Nonqualifying Experience: The following kinds of experience are not acceptable as professional architectural experience: professional landscape architecture work consisting mainly of the layout, design, construction, or maintenance of land areas and landscape features, including ground and water forms, vegetation, roads, walks, incidental structures, and other landscape features; experience in the application of artistic embellishment to practical design such as the decoration of interiors, including the construction, layout, and selection of furniture and furnishings that do not alter the basic architectural design of the interior; city and community planning work that relates to the broad social and economic growth and development of such community services and facilities as industry, commerce, transportation, streets, utilities, and parks.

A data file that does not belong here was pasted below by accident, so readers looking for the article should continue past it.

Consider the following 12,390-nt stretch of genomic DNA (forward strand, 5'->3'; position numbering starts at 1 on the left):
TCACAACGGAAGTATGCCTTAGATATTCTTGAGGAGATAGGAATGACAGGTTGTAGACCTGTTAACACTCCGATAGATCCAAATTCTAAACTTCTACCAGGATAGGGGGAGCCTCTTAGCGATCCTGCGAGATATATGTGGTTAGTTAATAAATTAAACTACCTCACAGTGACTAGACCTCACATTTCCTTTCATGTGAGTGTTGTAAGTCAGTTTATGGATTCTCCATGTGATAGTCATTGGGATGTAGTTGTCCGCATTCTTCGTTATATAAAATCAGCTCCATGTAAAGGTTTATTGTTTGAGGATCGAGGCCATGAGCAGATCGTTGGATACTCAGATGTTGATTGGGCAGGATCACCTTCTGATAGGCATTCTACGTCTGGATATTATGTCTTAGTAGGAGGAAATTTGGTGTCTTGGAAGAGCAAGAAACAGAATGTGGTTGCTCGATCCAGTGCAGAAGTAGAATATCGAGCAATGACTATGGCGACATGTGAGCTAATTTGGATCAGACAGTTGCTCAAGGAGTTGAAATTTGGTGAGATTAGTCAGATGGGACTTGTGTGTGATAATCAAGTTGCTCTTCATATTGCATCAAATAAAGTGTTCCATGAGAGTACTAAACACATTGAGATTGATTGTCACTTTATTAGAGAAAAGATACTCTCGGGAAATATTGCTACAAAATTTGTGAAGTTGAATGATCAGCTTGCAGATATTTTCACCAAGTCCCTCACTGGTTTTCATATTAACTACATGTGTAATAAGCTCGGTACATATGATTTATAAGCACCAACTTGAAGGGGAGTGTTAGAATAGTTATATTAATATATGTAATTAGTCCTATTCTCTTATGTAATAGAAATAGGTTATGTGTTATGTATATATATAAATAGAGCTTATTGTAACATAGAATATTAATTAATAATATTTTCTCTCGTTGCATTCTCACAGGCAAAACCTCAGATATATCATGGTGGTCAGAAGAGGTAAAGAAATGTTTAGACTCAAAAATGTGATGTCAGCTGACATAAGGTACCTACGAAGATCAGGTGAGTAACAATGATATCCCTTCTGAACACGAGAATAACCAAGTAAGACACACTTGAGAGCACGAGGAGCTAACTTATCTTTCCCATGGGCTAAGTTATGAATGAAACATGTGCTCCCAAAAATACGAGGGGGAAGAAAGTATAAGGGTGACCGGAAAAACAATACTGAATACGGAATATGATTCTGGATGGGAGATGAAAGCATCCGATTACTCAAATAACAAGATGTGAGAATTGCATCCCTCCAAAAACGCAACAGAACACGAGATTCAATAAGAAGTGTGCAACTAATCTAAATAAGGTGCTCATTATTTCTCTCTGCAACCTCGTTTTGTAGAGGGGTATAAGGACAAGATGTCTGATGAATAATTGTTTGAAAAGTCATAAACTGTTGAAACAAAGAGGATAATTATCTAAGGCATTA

Architectural Registration as a Selective Factor: Registration as a professional architect is an appropriate selective factor for appointment to certain, typically high-level, architect positions. The key consideration is that registration must be essential for acceptable performance of the work of the position to be filled. Accordingly, it is an appropriate requirement for positions with duties and responsibilities that satisfy one of the following criteria:

  • Responsibility for final approval of design standards and criteria for designs of major buildings and related structures involving public safety where such compliance with State laws meets an essential need of the architectural organization to provide objective evidence to agency management and the public that the work is performed by architects of proven competence.